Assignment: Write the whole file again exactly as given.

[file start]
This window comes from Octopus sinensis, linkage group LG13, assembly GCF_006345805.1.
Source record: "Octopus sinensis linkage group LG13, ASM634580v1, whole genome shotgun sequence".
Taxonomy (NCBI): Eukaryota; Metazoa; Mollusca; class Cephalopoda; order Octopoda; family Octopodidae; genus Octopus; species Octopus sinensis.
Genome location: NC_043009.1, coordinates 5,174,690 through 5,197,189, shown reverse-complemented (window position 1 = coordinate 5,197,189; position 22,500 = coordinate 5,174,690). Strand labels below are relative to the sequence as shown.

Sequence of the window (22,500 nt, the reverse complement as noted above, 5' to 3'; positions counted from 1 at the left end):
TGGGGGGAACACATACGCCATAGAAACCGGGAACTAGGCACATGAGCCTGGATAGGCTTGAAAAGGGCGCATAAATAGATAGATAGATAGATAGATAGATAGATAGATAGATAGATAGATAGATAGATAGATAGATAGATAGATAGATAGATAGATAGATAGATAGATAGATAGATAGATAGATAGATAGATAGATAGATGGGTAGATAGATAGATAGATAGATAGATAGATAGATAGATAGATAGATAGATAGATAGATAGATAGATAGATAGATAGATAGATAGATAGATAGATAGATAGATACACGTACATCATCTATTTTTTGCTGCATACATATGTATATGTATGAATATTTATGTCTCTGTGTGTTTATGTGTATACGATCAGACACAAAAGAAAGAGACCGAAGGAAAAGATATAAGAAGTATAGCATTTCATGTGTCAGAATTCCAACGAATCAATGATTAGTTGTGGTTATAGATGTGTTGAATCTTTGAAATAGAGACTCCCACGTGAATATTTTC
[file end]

This window comes from Octopus sinensis, linkage group LG13, assembly GCF_006345805.1.
Source record: "Octopus sinensis linkage group LG13, ASM634580v1, whole genome shotgun sequence".
Taxonomy (NCBI): Eukaryota; Metazoa; Mollusca; class Cephalopoda; order Octopoda; family Octopodidae; genus Octopus; species Octopus sinensis.
Genome location: NC_043009.1, coordinates 5,174,690 through 5,197,189, shown reverse-complemented (window position 1 = coordinate 5,197,189; position 22,500 = coordinate 5,174,690). Strand labels below are relative to the sequence as shown.

Sequence of the window (22,500 nt, the reverse complement as noted above, 5' to 3'; positions counted from 1 at the left end):
TGGGGGGAACACATACGCCATAGAAACCGGGAACTAGGCACATGAGCCTGGATAGGCTTGAAAAGGGCGCATAAATAGATAGATAGATAGATAGATAGATAGATAGATAGATAGATAGATAGATAGATAGATAGATAGATAGATAGATAGATAGATAGATAGATAGATAGATAGATAGATAGATAGATAGATAGATAGATGGGTAGATAGATAGATAGATAGATAGATAGATAGATAGATAGATAGATAGATAGATAGATAGATAGATAGATAGATAGATAGATAGATAGATAGATAGATAGATACACGTACATCATCTATTTTTTGCTGCATACATATGTATATGTATGAATATTTATGTCTCTGTGTGTTTATGTGTATACGATCAGACACAAAAGAAAGAGACCGAAGGAAAAGATATAAGAAGTATAGCATTTCATGTGTCAGAATTCCAACGAATCAATGATTAGTTGTGGTTATAGATGTGTTGAATCTTTGAAATAGAGACTCCCACGTGAATATTTTC